[0027] In an alternative preferred embodiment, as shown in FIG. 2, a sound effects generator 30 is capable of producing sounds and controlling the pump 16. In one preferred embodiment, the sound effects generator 30 can play any audio format, such as WAV, MIDI or MP3 files in real or delayed time. In this preferred embodiment, the original sound quality can be maintained because no further analog or digital processing introduces noise or distortion into the stored or synthesized sound. The sound files can be stored in a memory module 32 that can be a unitary part of the sound effects generator 30, or can be stored in removable media such as COMPACTFLASH™ cards, SMART MEDIA™ cards, or MEMORY STICKs™. Other types of non-volatile, volatile or permanent storage may also be utilized. It is also possible for the sound effects generator 30 to receive sounds directly from a computer or other external device.

[0028] Preferably, the sound effects generator 30 is operated by a mechanical switch. Alternatively, an audio sensor, a motion sensor, or any other digital or analog control signal can activate the sound effects generator 30. Preferably, the sound effects generator 30 generates a first signal capable of controlling the pump 16 and a second signal that drives a speaker 34. Alternatively, the sound effects generator can include an external amplifier to amplify the audio signals that drive the speaker 34.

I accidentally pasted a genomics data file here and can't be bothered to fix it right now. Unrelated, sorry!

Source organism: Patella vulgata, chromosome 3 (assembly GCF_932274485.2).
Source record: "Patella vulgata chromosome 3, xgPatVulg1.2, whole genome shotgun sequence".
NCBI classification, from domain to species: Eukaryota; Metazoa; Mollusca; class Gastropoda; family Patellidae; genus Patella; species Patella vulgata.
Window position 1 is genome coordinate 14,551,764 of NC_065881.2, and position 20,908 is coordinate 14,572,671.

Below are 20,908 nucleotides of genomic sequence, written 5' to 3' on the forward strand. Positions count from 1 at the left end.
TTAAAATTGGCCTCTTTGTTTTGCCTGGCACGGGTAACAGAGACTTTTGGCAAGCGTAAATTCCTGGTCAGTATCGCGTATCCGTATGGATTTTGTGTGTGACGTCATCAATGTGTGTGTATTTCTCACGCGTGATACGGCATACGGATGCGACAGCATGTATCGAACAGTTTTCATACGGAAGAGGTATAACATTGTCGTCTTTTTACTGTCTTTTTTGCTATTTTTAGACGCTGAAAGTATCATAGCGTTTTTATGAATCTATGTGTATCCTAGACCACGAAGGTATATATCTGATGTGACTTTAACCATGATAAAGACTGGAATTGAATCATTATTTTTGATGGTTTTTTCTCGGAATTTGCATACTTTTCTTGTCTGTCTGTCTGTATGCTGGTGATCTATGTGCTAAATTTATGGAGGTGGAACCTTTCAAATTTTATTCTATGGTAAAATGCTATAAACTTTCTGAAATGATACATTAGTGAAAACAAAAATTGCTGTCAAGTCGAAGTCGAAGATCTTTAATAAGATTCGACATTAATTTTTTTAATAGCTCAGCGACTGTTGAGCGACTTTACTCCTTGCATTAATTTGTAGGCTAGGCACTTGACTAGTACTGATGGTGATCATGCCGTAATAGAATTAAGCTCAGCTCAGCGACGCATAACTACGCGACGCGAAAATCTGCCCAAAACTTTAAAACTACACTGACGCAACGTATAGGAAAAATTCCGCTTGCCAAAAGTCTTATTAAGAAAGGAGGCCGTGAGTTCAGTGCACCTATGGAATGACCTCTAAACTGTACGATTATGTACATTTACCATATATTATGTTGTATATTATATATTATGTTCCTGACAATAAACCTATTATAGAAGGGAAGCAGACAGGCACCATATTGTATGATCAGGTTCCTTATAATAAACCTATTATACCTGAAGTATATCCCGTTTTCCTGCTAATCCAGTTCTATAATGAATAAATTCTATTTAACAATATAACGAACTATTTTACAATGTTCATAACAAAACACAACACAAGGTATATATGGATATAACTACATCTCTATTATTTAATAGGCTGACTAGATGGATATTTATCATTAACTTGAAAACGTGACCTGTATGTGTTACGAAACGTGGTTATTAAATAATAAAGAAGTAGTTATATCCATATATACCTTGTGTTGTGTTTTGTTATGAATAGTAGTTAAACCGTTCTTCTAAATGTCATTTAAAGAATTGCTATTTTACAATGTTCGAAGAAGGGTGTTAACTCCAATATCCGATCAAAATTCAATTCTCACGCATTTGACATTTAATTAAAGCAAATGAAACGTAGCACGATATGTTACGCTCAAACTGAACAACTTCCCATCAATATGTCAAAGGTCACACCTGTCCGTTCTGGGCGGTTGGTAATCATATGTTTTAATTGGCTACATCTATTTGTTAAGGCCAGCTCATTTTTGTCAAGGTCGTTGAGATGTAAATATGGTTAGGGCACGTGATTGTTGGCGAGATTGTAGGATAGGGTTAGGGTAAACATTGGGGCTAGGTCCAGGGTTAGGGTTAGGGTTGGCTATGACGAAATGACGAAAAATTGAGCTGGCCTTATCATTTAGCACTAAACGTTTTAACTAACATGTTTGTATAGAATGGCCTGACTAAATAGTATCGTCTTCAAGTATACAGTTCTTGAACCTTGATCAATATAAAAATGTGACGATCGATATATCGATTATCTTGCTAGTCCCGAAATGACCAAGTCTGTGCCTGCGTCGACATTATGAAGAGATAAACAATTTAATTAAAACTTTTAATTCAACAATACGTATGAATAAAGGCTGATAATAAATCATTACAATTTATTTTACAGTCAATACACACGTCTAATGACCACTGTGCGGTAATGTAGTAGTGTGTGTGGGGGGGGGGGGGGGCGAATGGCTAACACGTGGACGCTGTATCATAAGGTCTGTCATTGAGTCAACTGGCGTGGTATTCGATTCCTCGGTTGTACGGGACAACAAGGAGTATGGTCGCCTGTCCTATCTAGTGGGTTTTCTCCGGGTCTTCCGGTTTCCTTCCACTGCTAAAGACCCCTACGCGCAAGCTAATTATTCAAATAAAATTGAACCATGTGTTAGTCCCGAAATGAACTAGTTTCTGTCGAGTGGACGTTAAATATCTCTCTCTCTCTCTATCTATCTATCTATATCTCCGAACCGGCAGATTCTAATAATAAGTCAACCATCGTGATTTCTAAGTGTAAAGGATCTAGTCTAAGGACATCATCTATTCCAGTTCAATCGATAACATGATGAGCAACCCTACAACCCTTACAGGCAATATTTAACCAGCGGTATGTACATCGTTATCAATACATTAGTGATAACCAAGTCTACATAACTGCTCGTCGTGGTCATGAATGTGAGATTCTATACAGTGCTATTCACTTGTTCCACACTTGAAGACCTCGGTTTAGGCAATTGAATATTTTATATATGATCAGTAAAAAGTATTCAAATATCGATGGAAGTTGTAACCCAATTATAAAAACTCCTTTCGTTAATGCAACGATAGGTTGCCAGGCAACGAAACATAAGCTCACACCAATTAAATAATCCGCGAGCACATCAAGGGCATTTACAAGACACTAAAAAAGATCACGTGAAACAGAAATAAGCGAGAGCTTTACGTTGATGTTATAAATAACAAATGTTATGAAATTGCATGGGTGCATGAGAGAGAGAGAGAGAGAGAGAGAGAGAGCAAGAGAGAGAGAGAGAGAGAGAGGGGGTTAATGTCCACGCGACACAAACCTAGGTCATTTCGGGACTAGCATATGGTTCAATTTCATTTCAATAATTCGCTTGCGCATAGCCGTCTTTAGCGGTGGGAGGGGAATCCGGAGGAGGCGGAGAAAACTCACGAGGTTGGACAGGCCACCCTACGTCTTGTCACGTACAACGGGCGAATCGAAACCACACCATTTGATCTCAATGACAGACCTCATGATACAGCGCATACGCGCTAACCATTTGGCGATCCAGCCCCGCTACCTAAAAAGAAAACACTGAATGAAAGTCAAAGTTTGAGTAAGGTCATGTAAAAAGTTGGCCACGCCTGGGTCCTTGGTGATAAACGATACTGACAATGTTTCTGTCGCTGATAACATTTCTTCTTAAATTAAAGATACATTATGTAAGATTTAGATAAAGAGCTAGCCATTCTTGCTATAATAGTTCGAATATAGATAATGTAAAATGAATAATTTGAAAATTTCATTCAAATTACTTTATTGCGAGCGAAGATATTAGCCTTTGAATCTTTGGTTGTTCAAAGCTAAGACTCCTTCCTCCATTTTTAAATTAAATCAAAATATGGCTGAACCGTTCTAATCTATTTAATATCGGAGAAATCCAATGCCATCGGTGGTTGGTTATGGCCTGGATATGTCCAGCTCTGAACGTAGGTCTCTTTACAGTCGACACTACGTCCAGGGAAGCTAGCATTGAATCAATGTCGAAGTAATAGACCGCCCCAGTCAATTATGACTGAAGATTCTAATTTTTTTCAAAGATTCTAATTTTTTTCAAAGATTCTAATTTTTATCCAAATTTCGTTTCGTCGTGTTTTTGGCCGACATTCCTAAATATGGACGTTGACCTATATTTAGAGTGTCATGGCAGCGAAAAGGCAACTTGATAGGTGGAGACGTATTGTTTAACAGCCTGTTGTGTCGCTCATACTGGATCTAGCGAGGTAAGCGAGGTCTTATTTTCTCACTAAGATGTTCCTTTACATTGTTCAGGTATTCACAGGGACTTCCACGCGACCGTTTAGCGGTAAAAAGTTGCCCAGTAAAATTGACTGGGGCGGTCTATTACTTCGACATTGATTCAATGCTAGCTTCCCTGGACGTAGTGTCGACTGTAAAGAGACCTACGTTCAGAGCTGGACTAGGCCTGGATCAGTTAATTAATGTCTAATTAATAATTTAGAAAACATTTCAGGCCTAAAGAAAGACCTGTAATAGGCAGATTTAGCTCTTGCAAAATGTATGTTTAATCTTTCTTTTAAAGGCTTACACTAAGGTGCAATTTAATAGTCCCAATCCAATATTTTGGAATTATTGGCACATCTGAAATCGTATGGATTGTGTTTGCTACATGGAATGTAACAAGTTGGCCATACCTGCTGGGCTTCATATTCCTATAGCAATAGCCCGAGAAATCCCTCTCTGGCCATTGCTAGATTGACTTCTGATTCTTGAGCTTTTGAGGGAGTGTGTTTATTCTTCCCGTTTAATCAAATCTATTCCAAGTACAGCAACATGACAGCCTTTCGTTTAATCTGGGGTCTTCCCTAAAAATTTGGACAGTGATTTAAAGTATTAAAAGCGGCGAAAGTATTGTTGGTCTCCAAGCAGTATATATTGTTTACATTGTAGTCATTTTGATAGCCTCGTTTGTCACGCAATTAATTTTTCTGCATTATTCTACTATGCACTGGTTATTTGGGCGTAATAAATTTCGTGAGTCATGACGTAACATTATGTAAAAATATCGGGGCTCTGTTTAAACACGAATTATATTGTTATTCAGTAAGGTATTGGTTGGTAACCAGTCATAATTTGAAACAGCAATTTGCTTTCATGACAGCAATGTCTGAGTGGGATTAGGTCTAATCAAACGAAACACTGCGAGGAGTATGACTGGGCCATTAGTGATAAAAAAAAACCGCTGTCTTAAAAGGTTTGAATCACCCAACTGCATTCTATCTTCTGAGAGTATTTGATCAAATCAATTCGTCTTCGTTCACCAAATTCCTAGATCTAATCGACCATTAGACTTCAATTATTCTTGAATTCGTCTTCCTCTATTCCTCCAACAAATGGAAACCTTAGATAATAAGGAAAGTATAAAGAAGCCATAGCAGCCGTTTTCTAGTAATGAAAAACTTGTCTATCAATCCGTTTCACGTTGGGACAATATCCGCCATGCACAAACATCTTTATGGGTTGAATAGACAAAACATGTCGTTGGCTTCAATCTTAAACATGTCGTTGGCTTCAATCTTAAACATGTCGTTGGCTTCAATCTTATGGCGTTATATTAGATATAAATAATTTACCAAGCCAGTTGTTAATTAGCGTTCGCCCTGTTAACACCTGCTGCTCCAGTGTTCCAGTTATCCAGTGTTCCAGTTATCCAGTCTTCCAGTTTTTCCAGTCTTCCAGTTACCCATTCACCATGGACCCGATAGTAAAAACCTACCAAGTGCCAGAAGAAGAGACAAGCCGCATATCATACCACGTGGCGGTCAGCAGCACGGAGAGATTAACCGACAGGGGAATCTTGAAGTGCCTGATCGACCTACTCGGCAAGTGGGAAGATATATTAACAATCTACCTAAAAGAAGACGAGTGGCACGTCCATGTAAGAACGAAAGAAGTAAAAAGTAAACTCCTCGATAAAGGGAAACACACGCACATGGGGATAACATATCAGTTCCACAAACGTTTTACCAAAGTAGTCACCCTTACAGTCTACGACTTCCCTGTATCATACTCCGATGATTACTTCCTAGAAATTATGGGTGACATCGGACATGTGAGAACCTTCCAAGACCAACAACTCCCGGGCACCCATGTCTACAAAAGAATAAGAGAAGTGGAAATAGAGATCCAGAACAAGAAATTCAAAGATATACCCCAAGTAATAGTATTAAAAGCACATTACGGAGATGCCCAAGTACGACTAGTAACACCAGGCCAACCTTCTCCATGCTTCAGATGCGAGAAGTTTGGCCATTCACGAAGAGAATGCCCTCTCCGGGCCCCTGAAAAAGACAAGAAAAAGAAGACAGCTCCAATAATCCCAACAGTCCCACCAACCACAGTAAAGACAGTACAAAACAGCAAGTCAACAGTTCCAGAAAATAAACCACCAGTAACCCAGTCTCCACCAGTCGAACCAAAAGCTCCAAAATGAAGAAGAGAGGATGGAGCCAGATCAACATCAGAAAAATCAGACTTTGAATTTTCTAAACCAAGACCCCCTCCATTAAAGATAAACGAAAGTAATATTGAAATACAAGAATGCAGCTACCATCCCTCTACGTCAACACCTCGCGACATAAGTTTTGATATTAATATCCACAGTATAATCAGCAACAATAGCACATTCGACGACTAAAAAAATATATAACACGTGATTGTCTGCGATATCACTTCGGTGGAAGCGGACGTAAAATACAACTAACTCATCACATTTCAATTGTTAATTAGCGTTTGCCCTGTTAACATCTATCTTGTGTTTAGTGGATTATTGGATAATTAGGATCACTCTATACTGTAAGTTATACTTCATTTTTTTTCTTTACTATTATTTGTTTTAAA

[0029] In yet another preferred embodiment, as shown in FIG. 3, the sound effects generator 30 does not directly control the pump 16. Rather, the sound effects generator 30 has a first connection to a switch 36 that controls the pump 16. The sound effects generator 30 also generates a second signal to control the speaker 34. The switch 36 can be an electrical switch such as a relay, a pneumatic switch such as a baffle, or any other audio, motion or light-activated switch. Upon actuation, the switch 36 causes the pump 16 to release air into the reservoir 10 to create the rising bubble effect that is substantially synchronized to the sounds produced by the sound effects generator 30.

[0030] In yet another alternative preferred embodiment, as shown in FIG. 8, a storage rack 38 is integrated as a unitary part of the reservoir 10. As shown in FIG. 8, the reservoir 10 is coupled to the side of the storage rack 28, although it can be attached in any manner or at any location. This preferred embodiment allows the device to be used both for decoration and storage.

[0031] Another alternative preferred embodiment is shown in FIG. 9 coupling a table 40 to multiple cylindrical reservoirs 10. The reservoirs 10 in this embodiment are preferably a unitary part of or attached to a base 12 and are formed from material that can bear weight placed on the table 40. This preferred embodiment could be used in the bar of a restaurant, for example, to alert patrons that their dinner table is ready. In one mode, this embodiment can synchronize bubbles 24 and light to ambient sounds or music, as described above. Upon activation, the device could switch to an alert mode, causing a color change or a different pattern of bubbles 24 to alert the patron. This visual signal could provide notification even in noise-filled areas such as bars and restaurants. An internal speaker 34 could also be coupled to an intercom notification system.